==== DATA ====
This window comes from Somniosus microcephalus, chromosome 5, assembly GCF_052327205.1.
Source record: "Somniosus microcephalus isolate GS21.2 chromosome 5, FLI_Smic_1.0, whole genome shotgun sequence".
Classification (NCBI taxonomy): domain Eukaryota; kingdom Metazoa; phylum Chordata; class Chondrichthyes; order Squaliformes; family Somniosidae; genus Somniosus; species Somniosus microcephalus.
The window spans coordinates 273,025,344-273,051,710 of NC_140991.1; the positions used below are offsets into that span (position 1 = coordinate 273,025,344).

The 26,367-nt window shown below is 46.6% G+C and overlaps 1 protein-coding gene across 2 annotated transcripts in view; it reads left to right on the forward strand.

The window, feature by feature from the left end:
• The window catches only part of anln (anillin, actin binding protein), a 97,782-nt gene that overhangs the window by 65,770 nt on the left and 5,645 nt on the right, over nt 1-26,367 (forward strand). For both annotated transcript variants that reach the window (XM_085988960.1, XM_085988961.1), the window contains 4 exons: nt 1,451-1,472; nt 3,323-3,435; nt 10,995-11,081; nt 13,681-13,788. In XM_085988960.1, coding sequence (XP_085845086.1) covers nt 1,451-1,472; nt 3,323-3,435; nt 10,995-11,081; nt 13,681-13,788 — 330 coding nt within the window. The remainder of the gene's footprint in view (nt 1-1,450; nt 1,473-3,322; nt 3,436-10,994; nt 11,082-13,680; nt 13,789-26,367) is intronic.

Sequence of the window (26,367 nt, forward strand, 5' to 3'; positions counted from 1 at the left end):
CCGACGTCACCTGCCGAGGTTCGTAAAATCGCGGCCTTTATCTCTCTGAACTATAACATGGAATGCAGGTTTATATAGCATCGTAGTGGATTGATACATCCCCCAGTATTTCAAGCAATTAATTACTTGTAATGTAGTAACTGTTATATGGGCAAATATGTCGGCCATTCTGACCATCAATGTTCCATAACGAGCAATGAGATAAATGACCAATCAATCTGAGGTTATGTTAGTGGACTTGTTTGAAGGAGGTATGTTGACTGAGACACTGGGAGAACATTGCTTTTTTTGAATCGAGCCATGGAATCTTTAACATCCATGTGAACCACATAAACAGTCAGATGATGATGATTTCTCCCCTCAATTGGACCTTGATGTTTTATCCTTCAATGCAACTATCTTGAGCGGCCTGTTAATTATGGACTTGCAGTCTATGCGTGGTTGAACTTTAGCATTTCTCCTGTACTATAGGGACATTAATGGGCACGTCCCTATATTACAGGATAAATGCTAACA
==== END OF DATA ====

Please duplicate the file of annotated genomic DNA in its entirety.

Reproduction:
This window comes from Somniosus microcephalus, chromosome 5, assembly GCF_052327205.1.
Source record: "Somniosus microcephalus isolate GS21.2 chromosome 5, FLI_Smic_1.0, whole genome shotgun sequence".
Classification (NCBI taxonomy): domain Eukaryota; kingdom Metazoa; phylum Chordata; class Chondrichthyes; order Squaliformes; family Somniosidae; genus Somniosus; species Somniosus microcephalus.
The window spans coordinates 273,025,344-273,051,710 of NC_140991.1; the positions used below are offsets into that span (position 1 = coordinate 273,025,344).

The 26,367-nt window shown below is 46.6% G+C and overlaps 1 protein-coding gene across 2 annotated transcripts in view; it reads left to right on the forward strand.

The window, feature by feature from the left end:
• The window catches only part of anln (anillin, actin binding protein), a 97,782-nt gene that overhangs the window by 65,770 nt on the left and 5,645 nt on the right, over nt 1-26,367 (forward strand). For both annotated transcript variants that reach the window (XM_085988960.1, XM_085988961.1), the window contains 4 exons: nt 1,451-1,472; nt 3,323-3,435; nt 10,995-11,081; nt 13,681-13,788. In XM_085988960.1, coding sequence (XP_085845086.1) covers nt 1,451-1,472; nt 3,323-3,435; nt 10,995-11,081; nt 13,681-13,788 — 330 coding nt within the window. The remainder of the gene's footprint in view (nt 1-1,450; nt 1,473-3,322; nt 3,436-10,994; nt 11,082-13,680; nt 13,789-26,367) is intronic.

Sequence of the window (26,367 nt, forward strand, 5' to 3'; positions counted from 1 at the left end):
CCGACGTCACCTGCCGAGGTTCGTAAAATCGCGGCCTTTATCTCTCTGAACTATAACATGGAATGCAGGTTTATATAGCATCGTAGTGGATTGATACATCCCCCAGTATTTCAAGCAATTAATTACTTGTAATGTAGTAACTGTTATATGGGCAAATATGTCGGCCATTCTGACCATCAATGTTCCATAACGAGCAATGAGATAAATGACCAATCAATCTGAGGTTATGTTAGTGGACTTGTTTGAAGGAGGTATGTTGACTGAGACACTGGGAGAACATTGCTTTTTTTGAATCGAGCCATGGAATCTTTAACATCCATGTGAACCACATAAACAGTCAGATGATGATGATTTCTCCCCTCAATTGGACCTTGATGTTTTATCCTTCAATGCAACTATCTTGAGCGGCCTGTTAATTATGGACTTGCAGTCTATGCGTGGTTGAACTTTAGCATTTCTCCTGTACTATAGGGACATTAATGGGCACGTCCCTATATTACAGGATAAATGCTAACA